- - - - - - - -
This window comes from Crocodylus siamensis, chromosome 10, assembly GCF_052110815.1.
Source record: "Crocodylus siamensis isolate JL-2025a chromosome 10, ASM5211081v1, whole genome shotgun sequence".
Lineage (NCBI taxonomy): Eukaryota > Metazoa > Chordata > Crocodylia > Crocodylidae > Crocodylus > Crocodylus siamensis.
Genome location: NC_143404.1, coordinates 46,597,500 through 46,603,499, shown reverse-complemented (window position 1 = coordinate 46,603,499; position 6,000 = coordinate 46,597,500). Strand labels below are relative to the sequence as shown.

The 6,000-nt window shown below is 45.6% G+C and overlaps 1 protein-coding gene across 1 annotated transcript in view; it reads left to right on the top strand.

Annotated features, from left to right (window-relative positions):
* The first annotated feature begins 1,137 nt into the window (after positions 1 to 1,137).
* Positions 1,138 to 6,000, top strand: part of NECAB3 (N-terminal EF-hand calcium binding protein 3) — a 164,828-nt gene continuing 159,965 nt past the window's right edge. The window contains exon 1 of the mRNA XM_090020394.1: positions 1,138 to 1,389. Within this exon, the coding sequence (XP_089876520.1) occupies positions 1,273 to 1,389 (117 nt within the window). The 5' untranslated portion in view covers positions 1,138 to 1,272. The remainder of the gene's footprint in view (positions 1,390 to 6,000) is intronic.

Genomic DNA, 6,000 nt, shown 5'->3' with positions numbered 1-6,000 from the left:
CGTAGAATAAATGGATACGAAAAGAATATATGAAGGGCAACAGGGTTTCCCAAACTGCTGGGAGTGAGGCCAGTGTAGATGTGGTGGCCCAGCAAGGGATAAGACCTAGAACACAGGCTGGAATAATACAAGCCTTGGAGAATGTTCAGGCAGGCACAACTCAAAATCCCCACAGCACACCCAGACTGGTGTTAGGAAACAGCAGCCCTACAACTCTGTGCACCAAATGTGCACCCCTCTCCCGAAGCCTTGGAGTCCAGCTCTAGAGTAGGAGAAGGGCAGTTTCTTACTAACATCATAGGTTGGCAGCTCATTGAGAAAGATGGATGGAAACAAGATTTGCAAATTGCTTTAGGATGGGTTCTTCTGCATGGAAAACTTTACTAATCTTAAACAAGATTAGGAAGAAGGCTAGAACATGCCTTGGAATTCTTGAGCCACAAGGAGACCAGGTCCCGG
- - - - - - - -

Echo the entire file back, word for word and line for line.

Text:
This window comes from Crocodylus siamensis, chromosome 10, assembly GCF_052110815.1.
Source record: "Crocodylus siamensis isolate JL-2025a chromosome 10, ASM5211081v1, whole genome shotgun sequence".
Lineage (NCBI taxonomy): Eukaryota > Metazoa > Chordata > Crocodylia > Crocodylidae > Crocodylus > Crocodylus siamensis.
Genome location: NC_143404.1, coordinates 46,597,500 through 46,603,499, shown reverse-complemented (window position 1 = coordinate 46,603,499; position 6,000 = coordinate 46,597,500). Strand labels below are relative to the sequence as shown.

The 6,000-nt window shown below is 45.6% G+C and overlaps 1 protein-coding gene across 1 annotated transcript in view; it reads left to right on the top strand.

Annotated features, from left to right (window-relative positions):
* The first annotated feature begins 1,137 nt into the window (after positions 1 to 1,137).
* Positions 1,138 to 6,000, top strand: part of NECAB3 (N-terminal EF-hand calcium binding protein 3) — a 164,828-nt gene continuing 159,965 nt past the window's right edge. The window contains exon 1 of the mRNA XM_090020394.1: positions 1,138 to 1,389. Within this exon, the coding sequence (XP_089876520.1) occupies positions 1,273 to 1,389 (117 nt within the window). The 5' untranslated portion in view covers positions 1,138 to 1,272. The remainder of the gene's footprint in view (positions 1,390 to 6,000) is intronic.

Genomic DNA, 6,000 nt, shown 5'->3' with positions numbered 1-6,000 from the left:
CGTAGAATAAATGGATACGAAAAGAATATATGAAGGGCAACAGGGTTTCCCAAACTGCTGGGAGTGAGGCCAGTGTAGATGTGGTGGCCCAGCAAGGGATAAGACCTAGAACACAGGCTGGAATAATACAAGCCTTGGAGAATGTTCAGGCAGGCACAACTCAAAATCCCCACAGCACACCCAGACTGGTGTTAGGAAACAGCAGCCCTACAACTCTGTGCACCAAATGTGCACCCCTCTCCCGAAGCCTTGGAGTCCAGCTCTAGAGTAGGAGAAGGGCAGTTTCTTACTAACATCATAGGTTGGCAGCTCATTGAGAAAGATGGATGGAAACAAGATTTGCAAATTGCTTTAGGATGGGTTCTTCTGCATGGAAAACTTTACTAATCTTAAACAAGATTAGGAAGAAGGCTAGAACATGCCTTGGAATTCTTGAGCCACAAGGAGACCAGGTCCCGG